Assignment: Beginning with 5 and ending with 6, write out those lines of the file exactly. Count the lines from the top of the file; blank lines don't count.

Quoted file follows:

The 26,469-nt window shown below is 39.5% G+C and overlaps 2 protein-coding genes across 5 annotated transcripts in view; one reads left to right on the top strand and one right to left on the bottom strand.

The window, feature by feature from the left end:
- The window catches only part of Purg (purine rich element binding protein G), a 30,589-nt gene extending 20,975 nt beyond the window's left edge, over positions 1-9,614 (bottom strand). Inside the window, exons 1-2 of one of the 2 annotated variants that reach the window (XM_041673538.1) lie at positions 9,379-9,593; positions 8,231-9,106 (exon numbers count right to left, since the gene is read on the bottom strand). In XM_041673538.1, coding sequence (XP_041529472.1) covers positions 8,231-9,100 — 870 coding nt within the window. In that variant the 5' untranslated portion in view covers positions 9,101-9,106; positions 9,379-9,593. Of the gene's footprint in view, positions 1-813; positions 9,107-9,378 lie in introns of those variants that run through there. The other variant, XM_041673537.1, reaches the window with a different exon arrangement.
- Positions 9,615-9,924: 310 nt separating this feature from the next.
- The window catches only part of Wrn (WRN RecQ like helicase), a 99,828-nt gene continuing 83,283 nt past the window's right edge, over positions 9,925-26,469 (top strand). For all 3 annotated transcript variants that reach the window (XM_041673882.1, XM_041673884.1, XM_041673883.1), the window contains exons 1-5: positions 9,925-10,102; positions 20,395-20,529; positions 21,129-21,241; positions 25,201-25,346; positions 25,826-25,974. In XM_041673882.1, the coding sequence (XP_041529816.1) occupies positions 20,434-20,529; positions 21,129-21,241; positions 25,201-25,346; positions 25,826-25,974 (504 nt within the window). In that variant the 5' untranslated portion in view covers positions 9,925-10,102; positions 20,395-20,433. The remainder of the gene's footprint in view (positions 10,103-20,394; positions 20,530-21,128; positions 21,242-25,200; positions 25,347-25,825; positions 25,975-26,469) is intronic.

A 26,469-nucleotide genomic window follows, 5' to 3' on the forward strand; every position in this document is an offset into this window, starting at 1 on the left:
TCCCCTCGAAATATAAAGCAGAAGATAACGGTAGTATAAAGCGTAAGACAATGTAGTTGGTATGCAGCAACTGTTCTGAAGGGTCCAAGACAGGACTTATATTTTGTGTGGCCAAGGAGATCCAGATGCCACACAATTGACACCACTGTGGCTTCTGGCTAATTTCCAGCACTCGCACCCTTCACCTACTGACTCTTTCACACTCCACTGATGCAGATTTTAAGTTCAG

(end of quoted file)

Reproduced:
- The window catches only part of Wrn (WRN RecQ like helicase), a 99,828-nt gene continuing 83,283 nt past the window's right edge, over positions 9,925-26,469 (top strand). For all 3 annotated transcript variants that reach the window (XM_041673882.1, XM_041673884.1, XM_041673883.1), the window contains exons 1-5: positions 9,925-10,102; positions 20,395-20,529; positions 21,129-21,241; positions 25,201-25,346; positions 25,826-25,974. In XM_041673882.1, the coding sequence (XP_041529816.1) occupies positions 20,434-20,529; positions 21,129-21,241; positions 25,201-25,346; positions 25,826-25,974 (504 nt within the window). In that variant the 5' untranslated portion in view covers positions 9,925-10,102; positions 20,395-20,433. The remainder of the gene's footprint in view (positions 10,103-20,394; positions 20,530-21,128; positions 21,242-25,200; positions 25,347-25,825; positions 25,975-26,469) is intronic.

A 26,469-nucleotide genomic window follows, 5' to 3' on the forward strand; every position in this document is an offset into this window, starting at 1 on the left: